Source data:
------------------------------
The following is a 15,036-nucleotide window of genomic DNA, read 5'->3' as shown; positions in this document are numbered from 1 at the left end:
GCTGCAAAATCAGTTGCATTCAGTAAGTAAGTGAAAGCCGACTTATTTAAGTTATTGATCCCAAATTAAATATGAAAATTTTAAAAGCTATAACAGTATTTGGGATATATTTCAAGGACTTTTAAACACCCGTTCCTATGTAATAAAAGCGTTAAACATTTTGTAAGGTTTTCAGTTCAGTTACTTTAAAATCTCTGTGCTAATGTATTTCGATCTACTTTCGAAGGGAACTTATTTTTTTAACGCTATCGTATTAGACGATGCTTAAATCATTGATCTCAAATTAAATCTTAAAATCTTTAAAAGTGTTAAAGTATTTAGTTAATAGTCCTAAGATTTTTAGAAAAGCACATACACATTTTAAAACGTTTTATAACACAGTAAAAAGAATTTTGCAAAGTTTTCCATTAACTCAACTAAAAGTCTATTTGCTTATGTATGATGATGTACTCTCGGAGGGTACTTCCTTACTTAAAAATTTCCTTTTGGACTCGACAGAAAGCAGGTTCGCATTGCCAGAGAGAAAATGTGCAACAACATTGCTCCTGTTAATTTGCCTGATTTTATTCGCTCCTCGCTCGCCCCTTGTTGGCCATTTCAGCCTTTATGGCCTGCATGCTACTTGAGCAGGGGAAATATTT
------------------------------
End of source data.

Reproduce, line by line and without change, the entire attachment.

The following is a 15,036-nucleotide window of genomic DNA, read 5'->3' as shown; positions in this document are numbered from 1 at the left end:
GCTGCAAAATCAGTTGCATTCAGTAAGTAAGTGAAAGCCGACTTATTTAAGTTATTGATCCCAAATTAAATATGAAAATTTTAAAAGCTATAACAGTATTTGGGATATATTTCAAGGACTTTTAAACACCCGTTCCTATGTAATAAAAGCGTTAAACATTTTGTAAGGTTTTCAGTTCAGTTACTTTAAAATCTCTGTGCTAATGTATTTCGATCTACTTTCGAAGGGAACTTATTTTTTTAACGCTATCGTATTAGACGATGCTTAAATCATTGATCTCAAATTAAATCTTAAAATCTTTAAAAGTGTTAAAGTATTTAGTTAATAGTCCTAAGATTTTTAGAAAAGCACATACACATTTTAAAACGTTTTATAACACAGTAAAAAGAATTTTGCAAAGTTTTCCATTAACTCAACTAAAAGTCTATTTGCTTATGTATGATGATGTACTCTCGGAGGGTACTTCCTTACTTAAAAATTTCCTTTTGGACTCGACAGAAAGCAGGTTCGCATTGCCAGAGAGAAAATGTGCAACAACATTGCTCCTGTTAATTTGCCTGATTTTATTCGCTCCTCGCTCGCCCCTTGTTGGCCATTTCAGCCTTTATGGCCTGCATGCTACTTGAGCAGGGGAAATATTT